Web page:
Time seems to be one of those excuses that people often use for not getting into vegetable gardening, and with the Country Garden an hour drive away, time can certainly impact on my ability to tend it every week. But I thought I'd talk about some of the aspects that make it such a low maintenance garden and therefore so manageable, even when time is of the essence.
There is no doubt that raised beds that are filled with good quality topsoil, and then topped up with homegrown compost, makes gardening easier. Weeds just don't get established in the way that they do in beds that are planted straight into the ground. Added to this, the Country Garden beds are established on a lawn of running grass, so there is a fight with very vigorous grass for anything that is direct planted. The raised beds require only the very occasional weeding, and it's just a matter of leaning over and pulling individual weeds out by hand. No digging required. I can contrast that to last weekend when I spent several hours weeding around the garlic, which is planted under the rosebushes. Not only is the running grass pushing its way toward the well fertilised garlic plants, but the soil is a bit clayey in part, so it was a sticky task that left my back and legs aching the next day from bending over for so long.
I love our raised beds!!
Perennial vegetables are those that last more than one year. These obviously save time as you don't need to prepare the soil, plant the crop, harvest and prepare and plant the next one, although the soil health still needs to be maintained. We haven't set out to focus on perennial vegetables in the Country Garden, but when I look around there are actually quite a few that are either technically perennials or are long-lived annuals, bridging over multiple seasons.
- Perennial leeks - these naturally multiply year on year. Ours seem to remain quite small (either that or I'm just impatient!) so I think of them as baby leeks and use them for special dishes, not great pots of soup.
- Garlic chives - these grow on and on, just needing a serious haircut every now and then. I gather up their beautiful mauve flowers when they go to seed and throw them into other garden beds to start new bunches.
- Sorrel - I think this is basically a weed, or would be if we weren't growing it in wine barrels! It grows and grows and grows. The smaller newer leaves are the tastiest, so if it is getting too long in the tooth we just cut the entire barrel back and start again.
- Rocket - We planted out a bed with rocket a couple of years ago and let it go. It always grows faster than we eat it, so it inevitably goes to seed, attracting bees and providing the next lot of plants. Every now and then I just chop it all down, or even pull it out. There are always new plants popping up in the bed.
- Strawberries and rhubarb - naturally multiply, both require occasional dividing and replanting but otherwise just do their thing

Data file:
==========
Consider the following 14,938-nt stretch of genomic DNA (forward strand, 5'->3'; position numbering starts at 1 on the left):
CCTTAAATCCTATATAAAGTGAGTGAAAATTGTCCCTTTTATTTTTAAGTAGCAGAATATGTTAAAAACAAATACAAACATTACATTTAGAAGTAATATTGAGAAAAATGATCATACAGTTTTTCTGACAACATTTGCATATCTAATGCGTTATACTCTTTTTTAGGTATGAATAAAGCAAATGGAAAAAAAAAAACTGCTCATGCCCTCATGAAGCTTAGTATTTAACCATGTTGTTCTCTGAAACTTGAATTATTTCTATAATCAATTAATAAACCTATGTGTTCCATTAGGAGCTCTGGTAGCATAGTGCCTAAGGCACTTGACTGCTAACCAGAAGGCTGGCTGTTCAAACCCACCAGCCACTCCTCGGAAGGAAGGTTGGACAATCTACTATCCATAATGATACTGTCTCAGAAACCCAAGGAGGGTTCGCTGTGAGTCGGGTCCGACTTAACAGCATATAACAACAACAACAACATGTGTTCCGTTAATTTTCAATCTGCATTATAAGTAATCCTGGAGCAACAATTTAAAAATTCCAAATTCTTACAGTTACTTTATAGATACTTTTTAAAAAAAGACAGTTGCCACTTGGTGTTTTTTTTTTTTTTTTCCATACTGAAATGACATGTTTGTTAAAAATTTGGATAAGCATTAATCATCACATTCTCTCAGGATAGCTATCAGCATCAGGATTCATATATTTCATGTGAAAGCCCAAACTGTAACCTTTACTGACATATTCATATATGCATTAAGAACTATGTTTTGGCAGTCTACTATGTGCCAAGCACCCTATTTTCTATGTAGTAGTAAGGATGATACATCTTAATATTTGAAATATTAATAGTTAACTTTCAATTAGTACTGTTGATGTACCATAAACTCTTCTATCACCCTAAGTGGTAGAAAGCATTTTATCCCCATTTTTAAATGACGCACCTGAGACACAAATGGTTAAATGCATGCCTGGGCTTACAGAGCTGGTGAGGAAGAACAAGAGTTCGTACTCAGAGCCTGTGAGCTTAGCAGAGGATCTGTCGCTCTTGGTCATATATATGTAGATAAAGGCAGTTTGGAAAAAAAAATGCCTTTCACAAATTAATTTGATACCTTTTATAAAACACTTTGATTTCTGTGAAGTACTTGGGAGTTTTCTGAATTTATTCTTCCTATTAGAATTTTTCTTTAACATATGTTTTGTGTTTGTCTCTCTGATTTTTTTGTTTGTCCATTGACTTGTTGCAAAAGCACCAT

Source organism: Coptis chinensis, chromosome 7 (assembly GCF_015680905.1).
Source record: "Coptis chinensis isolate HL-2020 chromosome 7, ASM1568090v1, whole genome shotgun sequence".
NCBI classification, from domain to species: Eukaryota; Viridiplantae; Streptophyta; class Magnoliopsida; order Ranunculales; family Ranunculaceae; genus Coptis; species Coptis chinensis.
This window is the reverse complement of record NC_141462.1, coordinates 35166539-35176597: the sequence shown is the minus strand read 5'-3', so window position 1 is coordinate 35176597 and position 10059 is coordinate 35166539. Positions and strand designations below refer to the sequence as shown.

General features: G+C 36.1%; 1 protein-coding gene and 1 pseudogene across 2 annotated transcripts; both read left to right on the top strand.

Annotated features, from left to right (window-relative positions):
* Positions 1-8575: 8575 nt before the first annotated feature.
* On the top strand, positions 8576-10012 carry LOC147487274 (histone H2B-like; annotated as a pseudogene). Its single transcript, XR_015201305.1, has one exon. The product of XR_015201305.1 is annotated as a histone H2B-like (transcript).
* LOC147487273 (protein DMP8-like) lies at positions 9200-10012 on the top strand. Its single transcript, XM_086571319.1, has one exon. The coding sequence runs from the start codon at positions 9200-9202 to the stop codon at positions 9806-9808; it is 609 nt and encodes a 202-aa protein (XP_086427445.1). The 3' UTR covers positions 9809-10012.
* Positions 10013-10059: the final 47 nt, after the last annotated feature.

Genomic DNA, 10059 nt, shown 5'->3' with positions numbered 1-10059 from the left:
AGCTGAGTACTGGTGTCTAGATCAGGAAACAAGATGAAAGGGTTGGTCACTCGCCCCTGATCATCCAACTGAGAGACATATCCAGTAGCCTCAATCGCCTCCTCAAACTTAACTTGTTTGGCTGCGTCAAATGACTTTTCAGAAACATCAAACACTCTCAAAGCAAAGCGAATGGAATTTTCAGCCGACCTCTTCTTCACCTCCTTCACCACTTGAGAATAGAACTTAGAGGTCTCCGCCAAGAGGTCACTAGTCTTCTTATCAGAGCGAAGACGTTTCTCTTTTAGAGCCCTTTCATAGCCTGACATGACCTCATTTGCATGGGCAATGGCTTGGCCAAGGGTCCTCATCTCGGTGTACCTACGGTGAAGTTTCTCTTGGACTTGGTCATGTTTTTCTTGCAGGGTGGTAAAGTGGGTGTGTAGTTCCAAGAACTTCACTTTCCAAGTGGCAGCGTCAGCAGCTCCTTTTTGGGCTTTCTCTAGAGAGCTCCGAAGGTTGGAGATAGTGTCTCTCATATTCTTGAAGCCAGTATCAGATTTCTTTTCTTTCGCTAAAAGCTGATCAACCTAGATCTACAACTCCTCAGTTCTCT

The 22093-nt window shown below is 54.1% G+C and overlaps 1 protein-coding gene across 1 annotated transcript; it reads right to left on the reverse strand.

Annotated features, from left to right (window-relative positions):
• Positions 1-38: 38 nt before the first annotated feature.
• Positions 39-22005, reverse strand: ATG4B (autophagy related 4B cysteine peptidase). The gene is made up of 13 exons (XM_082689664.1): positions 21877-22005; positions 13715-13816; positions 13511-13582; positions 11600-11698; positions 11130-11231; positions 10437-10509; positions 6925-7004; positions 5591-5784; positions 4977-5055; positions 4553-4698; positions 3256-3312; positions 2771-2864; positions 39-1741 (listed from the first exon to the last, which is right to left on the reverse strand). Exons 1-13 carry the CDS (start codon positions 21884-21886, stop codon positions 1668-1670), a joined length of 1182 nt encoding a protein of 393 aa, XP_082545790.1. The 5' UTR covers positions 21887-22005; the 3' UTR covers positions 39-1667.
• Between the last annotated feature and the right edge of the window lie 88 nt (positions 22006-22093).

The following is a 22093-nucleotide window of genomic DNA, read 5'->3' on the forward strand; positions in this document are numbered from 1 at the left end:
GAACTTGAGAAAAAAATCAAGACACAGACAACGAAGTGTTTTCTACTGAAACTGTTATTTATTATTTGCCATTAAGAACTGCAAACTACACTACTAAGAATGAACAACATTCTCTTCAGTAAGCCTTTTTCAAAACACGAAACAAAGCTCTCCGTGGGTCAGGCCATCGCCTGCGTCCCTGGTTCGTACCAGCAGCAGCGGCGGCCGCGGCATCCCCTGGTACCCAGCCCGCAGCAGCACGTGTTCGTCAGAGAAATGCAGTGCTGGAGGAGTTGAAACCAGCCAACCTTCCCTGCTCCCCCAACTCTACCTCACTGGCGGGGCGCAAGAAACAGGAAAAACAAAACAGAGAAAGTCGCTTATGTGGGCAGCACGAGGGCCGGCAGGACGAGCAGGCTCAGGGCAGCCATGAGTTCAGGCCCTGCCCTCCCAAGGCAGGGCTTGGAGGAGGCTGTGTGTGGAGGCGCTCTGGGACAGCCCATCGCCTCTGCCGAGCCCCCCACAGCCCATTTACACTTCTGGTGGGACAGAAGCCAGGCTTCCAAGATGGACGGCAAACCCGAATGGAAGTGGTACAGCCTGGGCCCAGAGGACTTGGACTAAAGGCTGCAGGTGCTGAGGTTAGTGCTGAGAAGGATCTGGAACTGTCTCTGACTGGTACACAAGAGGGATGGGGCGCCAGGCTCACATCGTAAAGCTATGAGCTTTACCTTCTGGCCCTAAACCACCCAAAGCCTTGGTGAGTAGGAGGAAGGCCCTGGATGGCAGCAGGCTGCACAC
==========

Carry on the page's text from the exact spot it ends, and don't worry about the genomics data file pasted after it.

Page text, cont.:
- Asparagus - this has to be the slowest of all perennial vegetables, needing several years of building up its strength before you can harvest. Ours will hopefully get to this point this year, and then they apparently go for years.
- Warrigal Greens - I have to admit that I've never developed a taste for this, but it grows in the garden and gets eaten by others and keeps growing and keeps getting eaten!
|Perennial leaks on the right with some leeks regrown after being cut off at base|
Cut and come again vegetables
This is a mainstay of the garden. Cut and come again vegetables are those that you can take individual leaves or sections and they keep growing. Contrast this to growing a cabbage for example, where several months of energy (from both gardener and plant!) is put into harvesting just one cabbage. I've talked a lot in the past about my favourite Purple Flowering Broccoli that we grow exactly for this reason - it feeds us for months. But there are also many other things growing in the garden that we follow this routine with:
- Silverbeet and Kale - cut off individual leaves and the plant just keeps growing. Our silverbeet plants usually last almost a year, we just cut off any sections that go to seed as the quality of the leaves rapidly diminishes, and they'll go on producing new leaves
- Celery - Cut off individual stalks, starting at the lowest first and the celery will just keep producing. What we did learn this year however, is that if the kitchen apprentice mistakes the celery for coriander and harvests lots of individual leaves when it is young, it won't grow much at all... :(
- Leek and spring onion - harvest by cutting off just below the soil level but leave a bit of stalk and the roots in. It will reshoot. This also works with fennel if it's the right time of the year.
- Beetroot - plant as seed quite close together and harvest a few initially as delicious-tasting baby salad leaves to start to thin the seedlings, then harvest a few more as salad leaves and baby beetroots, then finally harvest full-sized beetroot
|Purple sprouting broccoli harvested at different times|
|Baby beetroot after initial thinning harvest|
|Spring onions reshooting|
|Cavelo Nero continuing to grow as larger outside leaves are harvested|
These are just a few vegetables that can reduce time in the garden. It's quite possible to have a garden that is entirely perennial or self-seeded, but that to me would take away the enjoyment of planning and experimenting with different varieties... and actually having an excuse to spend more time out in the garden!